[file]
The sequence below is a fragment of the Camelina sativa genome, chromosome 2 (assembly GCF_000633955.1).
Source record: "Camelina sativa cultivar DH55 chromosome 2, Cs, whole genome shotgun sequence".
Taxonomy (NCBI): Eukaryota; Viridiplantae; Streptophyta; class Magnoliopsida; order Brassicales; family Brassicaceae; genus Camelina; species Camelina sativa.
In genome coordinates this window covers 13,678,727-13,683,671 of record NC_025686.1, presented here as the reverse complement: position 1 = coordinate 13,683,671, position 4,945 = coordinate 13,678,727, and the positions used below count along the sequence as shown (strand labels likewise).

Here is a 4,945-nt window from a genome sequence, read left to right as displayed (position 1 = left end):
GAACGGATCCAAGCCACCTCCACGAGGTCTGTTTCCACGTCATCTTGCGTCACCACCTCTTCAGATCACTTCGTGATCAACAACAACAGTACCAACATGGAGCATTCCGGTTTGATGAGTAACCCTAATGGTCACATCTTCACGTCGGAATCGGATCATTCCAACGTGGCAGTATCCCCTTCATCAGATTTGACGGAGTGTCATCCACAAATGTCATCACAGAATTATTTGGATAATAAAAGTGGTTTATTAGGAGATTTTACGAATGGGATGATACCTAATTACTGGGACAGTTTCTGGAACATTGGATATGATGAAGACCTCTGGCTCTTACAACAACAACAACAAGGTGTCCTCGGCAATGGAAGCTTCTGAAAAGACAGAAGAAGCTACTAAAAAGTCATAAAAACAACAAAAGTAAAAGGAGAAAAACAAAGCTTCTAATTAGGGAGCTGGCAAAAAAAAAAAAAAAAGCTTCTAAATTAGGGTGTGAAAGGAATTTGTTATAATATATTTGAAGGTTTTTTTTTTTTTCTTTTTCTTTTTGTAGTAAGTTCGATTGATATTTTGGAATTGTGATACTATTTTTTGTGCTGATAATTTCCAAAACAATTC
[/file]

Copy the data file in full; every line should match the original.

The sequence below is a fragment of the Camelina sativa genome, chromosome 2 (assembly GCF_000633955.1).
Source record: "Camelina sativa cultivar DH55 chromosome 2, Cs, whole genome shotgun sequence".
Taxonomy (NCBI): Eukaryota; Viridiplantae; Streptophyta; class Magnoliopsida; order Brassicales; family Brassicaceae; genus Camelina; species Camelina sativa.
In genome coordinates this window covers 13,678,727-13,683,671 of record NC_025686.1, presented here as the reverse complement: position 1 = coordinate 13,683,671, position 4,945 = coordinate 13,678,727, and the positions used below count along the sequence as shown (strand labels likewise).

Here is a 4,945-nt window from a genome sequence, read left to right as displayed (position 1 = left end):
GAACGGATCCAAGCCACCTCCACGAGGTCTGTTTCCACGTCATCTTGCGTCACCACCTCTTCAGATCACTTCGTGATCAACAACAACAGTACCAACATGGAGCATTCCGGTTTGATGAGTAACCCTAATGGTCACATCTTCACGTCGGAATCGGATCATTCCAACGTGGCAGTATCCCCTTCATCAGATTTGACGGAGTGTCATCCACAAATGTCATCACAGAATTATTTGGATAATAAAAGTGGTTTATTAGGAGATTTTACGAATGGGATGATACCTAATTACTGGGACAGTTTCTGGAACATTGGATATGATGAAGACCTCTGGCTCTTACAACAACAACAACAAGGTGTCCTCGGCAATGGAAGCTTCTGAAAAGACAGAAGAAGCTACTAAAAAGTCATAAAAACAACAAAAGTAAAAGGAGAAAAACAAAGCTTCTAATTAGGGAGCTGGCAAAAAAAAAAAAAAAAGCTTCTAAATTAGGGTGTGAAAGGAATTTGTTATAATATATTTGAAGGTTTTTTTTTTTTTCTTTTTCTTTTTGTAGTAAGTTCGATTGATATTTTGGAATTGTGATACTATTTTTTGTGCTGATAATTTCCAAAACAATTC